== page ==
How to Make an Orchid Grow a New Flower Spike

Choose the Right Orchid Variety

Not all orchid varieties are equal when it comes to re-blooming. Some types, like Phalaenopsis and Oncidiums, are prolific bloomers that can flower multiple times per year with proper care. Other varieties, like Cattleyas, only bloom once a year but produce larger, showy blooms. Select an orchid variety that matches your desired bloom frequency.

Provide Bright, Indirect Light

Light is one of the key factors for influencing reblooming. Orchids need adequate bright light to bloom again but direct hot sunlight can scorch their leaves. Place your orchid near an east or west facing window where it receives bright light but no direct midday sun. South facing windows may be too intense unless shaded.

Maintain Steady Temperatures

Orchids prefer consistent, warm temperatures between 65-85°F (18-30°C). Avoid placing them in drafty areas or near heat vents where temperatures fluctuate. Cooler nighttime temperatures can help promote flowering in some orchids.

Water Thoroughly Then Allow Media to Dry

Orchids should dry out slightly between waterings but not to the point of wilting. Water thoroughly until it runs through the drainage holes then allow the growing medium to dry before watering again. Potting media should dry within a week.

Provide High Humidity

Humidity is vital for orchids to thrive. Place your orchid pot on a humidity tray filled with pebbles and water. Run a humidifier nearby or place plants grouped together to raise ambient humidity. Shoot for 40-60% humidity if possible.

Fertilize Regularly

Feed your orchid with a balanced orchid fertilizer or 20-20-20 fertilizer diluted to 1⁄4 strength every 2-4 weeks while actively growing. This provides nutrients needed for new growth and flowering. Avoid over-fertilizing which can cause root damage.

Allow the Plant to Reach Maturity

Younger orchid plants may not bloom until they mature, which takes 2-5 years from seedling size. Ensure the plant is mature and healthy before expecting flowers. Older plants may need rejuvenation if they haven’t bloomed in several years.

Prune Flower Spikes Properly

Don’t cut flower spikes after blooming. Leave 3-5 nodes intact on the spike and new blooms may emerge from lateral buds further down the stem. Cutting too low removes potential blooming sites.

Provide a Short Winter Rest Period

Many orchids benefit from a dry rest period of 2-3 months in winter. Reduce watering frequency and hold off fertilizing during this time. A dry spell mimics their natural habitat and stimulates new growth and flowering.

With optimized care tailored to your particular orchid variety, you can enjoy repeat blooms year after year from these exotic beauties. Be patient, make small adjustments, and you’ll have flowering success!

Frequently Asked Questions

How long does it take for an orchid to grow a new spike?

It typically takes 8-12 weeks for a new flower spike to develop after optimal reblooming conditions are provided. Some orchids may take longer, from 4 to 6 months to produce a new spike. Factors like plant maturity, health, variety, and time of year affect the timing.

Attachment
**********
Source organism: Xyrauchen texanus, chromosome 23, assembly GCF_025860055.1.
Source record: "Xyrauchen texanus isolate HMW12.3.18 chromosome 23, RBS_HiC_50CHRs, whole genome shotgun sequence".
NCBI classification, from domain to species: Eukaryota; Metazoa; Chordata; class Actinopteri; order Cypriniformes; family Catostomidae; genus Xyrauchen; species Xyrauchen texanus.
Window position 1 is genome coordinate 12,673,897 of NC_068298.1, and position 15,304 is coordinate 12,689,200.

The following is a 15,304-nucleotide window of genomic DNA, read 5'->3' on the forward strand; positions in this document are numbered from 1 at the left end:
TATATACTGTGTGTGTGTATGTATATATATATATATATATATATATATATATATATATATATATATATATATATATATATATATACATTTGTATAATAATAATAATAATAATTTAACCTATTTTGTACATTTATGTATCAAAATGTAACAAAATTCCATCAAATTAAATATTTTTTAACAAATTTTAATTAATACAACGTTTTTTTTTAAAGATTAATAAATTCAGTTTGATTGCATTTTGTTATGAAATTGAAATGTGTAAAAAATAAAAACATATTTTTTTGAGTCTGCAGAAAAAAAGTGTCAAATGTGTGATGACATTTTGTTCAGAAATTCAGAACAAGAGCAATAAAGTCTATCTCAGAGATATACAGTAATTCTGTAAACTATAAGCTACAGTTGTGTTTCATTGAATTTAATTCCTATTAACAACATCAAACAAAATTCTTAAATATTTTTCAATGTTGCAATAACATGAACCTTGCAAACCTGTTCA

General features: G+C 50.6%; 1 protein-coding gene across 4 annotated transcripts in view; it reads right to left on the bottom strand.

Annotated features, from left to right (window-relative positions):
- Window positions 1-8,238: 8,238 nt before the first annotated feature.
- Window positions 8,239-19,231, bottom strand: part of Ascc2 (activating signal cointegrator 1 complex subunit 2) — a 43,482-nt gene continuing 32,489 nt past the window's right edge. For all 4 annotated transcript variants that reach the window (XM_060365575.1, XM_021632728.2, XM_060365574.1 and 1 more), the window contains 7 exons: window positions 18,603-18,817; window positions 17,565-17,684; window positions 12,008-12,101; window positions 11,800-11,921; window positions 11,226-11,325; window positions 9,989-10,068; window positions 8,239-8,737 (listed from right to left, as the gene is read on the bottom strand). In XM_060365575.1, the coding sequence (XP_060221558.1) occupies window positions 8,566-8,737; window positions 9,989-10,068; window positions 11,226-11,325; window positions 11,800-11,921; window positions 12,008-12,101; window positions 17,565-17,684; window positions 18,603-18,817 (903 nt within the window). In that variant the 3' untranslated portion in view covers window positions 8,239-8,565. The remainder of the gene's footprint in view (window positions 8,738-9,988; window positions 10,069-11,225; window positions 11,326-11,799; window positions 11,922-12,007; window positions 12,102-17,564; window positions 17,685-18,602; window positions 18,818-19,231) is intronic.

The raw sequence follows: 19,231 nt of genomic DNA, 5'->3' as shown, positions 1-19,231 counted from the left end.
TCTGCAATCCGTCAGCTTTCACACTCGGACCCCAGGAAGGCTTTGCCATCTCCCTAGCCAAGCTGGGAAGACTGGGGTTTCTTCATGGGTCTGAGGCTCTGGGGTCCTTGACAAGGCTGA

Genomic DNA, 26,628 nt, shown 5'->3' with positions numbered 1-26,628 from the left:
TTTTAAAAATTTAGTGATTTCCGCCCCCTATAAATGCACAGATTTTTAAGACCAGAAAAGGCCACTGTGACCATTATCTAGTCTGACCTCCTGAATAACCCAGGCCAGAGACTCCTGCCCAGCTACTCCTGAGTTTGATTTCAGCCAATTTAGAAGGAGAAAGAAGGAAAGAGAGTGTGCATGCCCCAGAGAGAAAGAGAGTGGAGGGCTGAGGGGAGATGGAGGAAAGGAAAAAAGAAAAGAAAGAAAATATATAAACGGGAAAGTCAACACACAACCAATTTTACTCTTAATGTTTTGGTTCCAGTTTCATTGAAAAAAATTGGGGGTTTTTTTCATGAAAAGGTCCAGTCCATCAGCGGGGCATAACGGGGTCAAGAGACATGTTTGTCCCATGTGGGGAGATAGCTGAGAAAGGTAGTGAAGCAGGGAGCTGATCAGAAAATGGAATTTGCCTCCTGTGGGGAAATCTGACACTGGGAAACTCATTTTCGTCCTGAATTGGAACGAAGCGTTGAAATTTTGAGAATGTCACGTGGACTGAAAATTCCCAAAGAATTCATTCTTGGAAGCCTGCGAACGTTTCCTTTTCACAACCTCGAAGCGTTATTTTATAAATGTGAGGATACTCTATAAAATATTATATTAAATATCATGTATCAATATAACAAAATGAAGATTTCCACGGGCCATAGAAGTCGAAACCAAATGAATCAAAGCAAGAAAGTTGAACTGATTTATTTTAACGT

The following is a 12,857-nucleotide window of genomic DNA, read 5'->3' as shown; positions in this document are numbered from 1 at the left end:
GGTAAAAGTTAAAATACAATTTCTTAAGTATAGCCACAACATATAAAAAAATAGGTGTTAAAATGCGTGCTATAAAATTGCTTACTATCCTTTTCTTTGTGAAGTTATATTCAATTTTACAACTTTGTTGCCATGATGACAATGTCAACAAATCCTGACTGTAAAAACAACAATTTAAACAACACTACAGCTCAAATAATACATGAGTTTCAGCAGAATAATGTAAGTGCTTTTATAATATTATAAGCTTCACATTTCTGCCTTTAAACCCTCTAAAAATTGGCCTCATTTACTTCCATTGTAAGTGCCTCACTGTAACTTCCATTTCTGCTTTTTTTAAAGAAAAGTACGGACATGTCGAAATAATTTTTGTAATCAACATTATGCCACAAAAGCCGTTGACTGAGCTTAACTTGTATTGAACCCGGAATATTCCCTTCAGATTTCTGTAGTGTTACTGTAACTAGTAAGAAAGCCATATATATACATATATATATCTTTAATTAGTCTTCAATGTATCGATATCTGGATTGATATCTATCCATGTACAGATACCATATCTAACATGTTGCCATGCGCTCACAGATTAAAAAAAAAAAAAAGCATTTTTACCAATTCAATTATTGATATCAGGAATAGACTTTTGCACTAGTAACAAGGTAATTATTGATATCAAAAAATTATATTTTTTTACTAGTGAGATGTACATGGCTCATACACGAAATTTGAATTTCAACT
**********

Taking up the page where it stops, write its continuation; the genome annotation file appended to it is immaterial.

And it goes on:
What causes an orchid not to bloom?

Insufficient light, improper watering, low humidity, inadequate fertilizing, incorrect pruning, and lack of maturity or rejuvenation can all inhibit flowering. Stress from pests, diseases, or temperature swings can also prevent blooms.

Should I cut the old flower spike off my orchid?

Only cut spent flower spikes if they turn yellow or brown. Leave 3-5 nodes on green, healthy spikes and new blooms may emerge from lower buds. The plant uses energy if you remove spikes that could potentially rebloom.

How often do orchids bloom indoors?

With proper care, phalaenopsis and oncidium orchids can rebloom every 6-10 weeks indoors. Cattleyas may rebloom annually. Mature plants bloom more frequently than younger ones. Outdoor-growing orchids bloom seasonally.

What makes an orchid rebloom?

Bright, indirect light, steady warm temperatures, adequate water and fertilizer, high humidity, pruning spikes correctly, allowing plants to reach maturity, and providing a winter rest period will induce reblooming for most orchids.

Is it normal for some orchid buds to fall off?

It’s common for some buds to abort and fall off the flower spike before blooming. This conserves the plant’s energy for developing the best blooms. As long as several buds remain, it is nothing to worry about.

How long do orchid blooms last?

Individual orchid blooms can last from 2 weeks up to 3 months depending on the variety. Cattleya blooms tend to last the longest. With proper spike care, blooms continue to develop down the stem for many weeks.


Getting an orchid to produce a new flower spike takes a bit of patience and TLC, but is very rewarding when those gorgeous blooms return year after year. Make sure to meet the plant’s cultural requirements including sufficient light, humidity, nutrients, moisture, and growing conditions tailored to that variety. With time and experience, you’ll have great success growing and flowering these beautiful orchids again and again.